Something akin to modern North Atlantic Deep Water appears not to have been produced until the late Miocene or early Pliocene, when a combination of tectonic subsidence of the Greenland-Scotland Ridge and northern hemisphere refrigeration began to form cold, dense overflow waters in the Nordic seas and the Labrador Sea (Oppo et al., 1995; Wright and Miller, 1993; Wright et al., 1992). However, northern component deep water clearly formed in the North Atlantic throughout the Neogene and Oligocene, judging from geochemical differences between Atlantic and Indo-Pacific waters (Wright et al., 1992). Intensification of deepwater formation in the North Atlantic is proposed to account for acceleration of the Deep Western Boundary Current during the Oligocene, leading to widespread erosion along continental margins and formation of the seismic reflection, Horizon Au, in the western North Atlantic. Subsequent current-controlled sedimentation formed major sediment drifts throughout the North Atlantic (Arthur et al., 1989; Miller and Fairbanks, 1985; Miller et al., 1987; Tucholke and Mountain, 1986; Tucholke, 1979; Tucholke and Vogt, 1979).

Determining the flow history of the Atlantic Deep Western Boundary Current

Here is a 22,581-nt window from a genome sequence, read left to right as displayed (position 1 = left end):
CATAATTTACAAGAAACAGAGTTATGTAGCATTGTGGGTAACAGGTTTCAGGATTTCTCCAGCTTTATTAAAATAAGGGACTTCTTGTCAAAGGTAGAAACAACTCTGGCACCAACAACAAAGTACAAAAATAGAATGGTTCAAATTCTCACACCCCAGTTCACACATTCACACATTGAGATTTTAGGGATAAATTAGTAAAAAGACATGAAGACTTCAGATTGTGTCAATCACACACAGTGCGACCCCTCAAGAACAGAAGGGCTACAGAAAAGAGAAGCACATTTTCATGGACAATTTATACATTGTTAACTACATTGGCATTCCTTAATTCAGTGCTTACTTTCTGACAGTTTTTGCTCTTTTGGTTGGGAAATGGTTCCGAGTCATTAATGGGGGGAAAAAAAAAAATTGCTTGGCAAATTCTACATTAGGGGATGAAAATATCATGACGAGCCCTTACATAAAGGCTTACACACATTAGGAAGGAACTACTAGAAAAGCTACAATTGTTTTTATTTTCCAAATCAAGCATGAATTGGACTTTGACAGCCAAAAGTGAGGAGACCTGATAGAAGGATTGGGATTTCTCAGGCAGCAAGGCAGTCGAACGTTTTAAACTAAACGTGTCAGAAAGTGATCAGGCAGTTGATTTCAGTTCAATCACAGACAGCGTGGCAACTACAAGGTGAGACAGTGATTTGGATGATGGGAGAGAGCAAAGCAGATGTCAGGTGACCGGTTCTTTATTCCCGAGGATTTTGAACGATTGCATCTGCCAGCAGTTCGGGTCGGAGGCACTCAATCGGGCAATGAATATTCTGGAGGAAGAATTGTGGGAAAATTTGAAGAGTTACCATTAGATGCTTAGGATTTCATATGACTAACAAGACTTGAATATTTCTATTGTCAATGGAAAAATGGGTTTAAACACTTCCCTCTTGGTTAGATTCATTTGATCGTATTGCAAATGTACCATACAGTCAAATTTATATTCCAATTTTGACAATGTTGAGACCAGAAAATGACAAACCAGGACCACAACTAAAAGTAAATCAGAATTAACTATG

Direct evidence for significant flow in a deep boundary current before the Oligocene is sparse (Davies et al., 2001; Hohbein et al., 2012). Tucholke and Mountain (1986) suggested that the Eirik and Gloria Drifts south of Greenland may have begun to grow in the middle Eocene, based on interpreted ages of deep reflections in the drifts. The presence of onlapping reflectors and depositional structures on Blake Nose along the mid-Atlantic margin suggest erosion by an intermediate water mass centered above 2000 meters below sea level (mbsl) in the early Eocene (Katz et al., 1999; Norris et al., 2001a, 2001b). The seismic record from Blake Nose also shows evidence of condensed sections and slumps on the tip of Blake Nose (~2600 mbsl) that could indicate deeper erosional flow along the Blake Escarpment in the early Eocene (Norris, Kroon, Klaus, et al., 1998). Erosion on Blake Nose may have been caused by shallow parts of the Deep Western Boundary Current rather than by the northward-flowing Gulf Stream. The area of erosion is >100 km east of the main flow of the Gulf Stream, which is constrained by the location of the Florida Straight and Suwanee Channel. In the deep basin, Mountain and Miller (1992) presented seismic evidence for late Paleocene bottom currents over the Bermuda Rise that could have a source analogous to Antarctic Bottom Water. Although limited, all of these data suggest that both a southern-source water mass and a northern-source water mass may have been present in the deep North Atlantic and circulated strongly enough to control seafloor deposition and erosion during the relatively warm climates of the early Paleogene. This eventuality raises the possibility that our drilling operations can expand upon some of the extraordinary paleoclimate results yielded during IODP coring in the Arctic (e.g., Brinkhuis et al., 2006; Moran et al., 2006; Pagani et al., 2006b; Sluijs et al., 2006).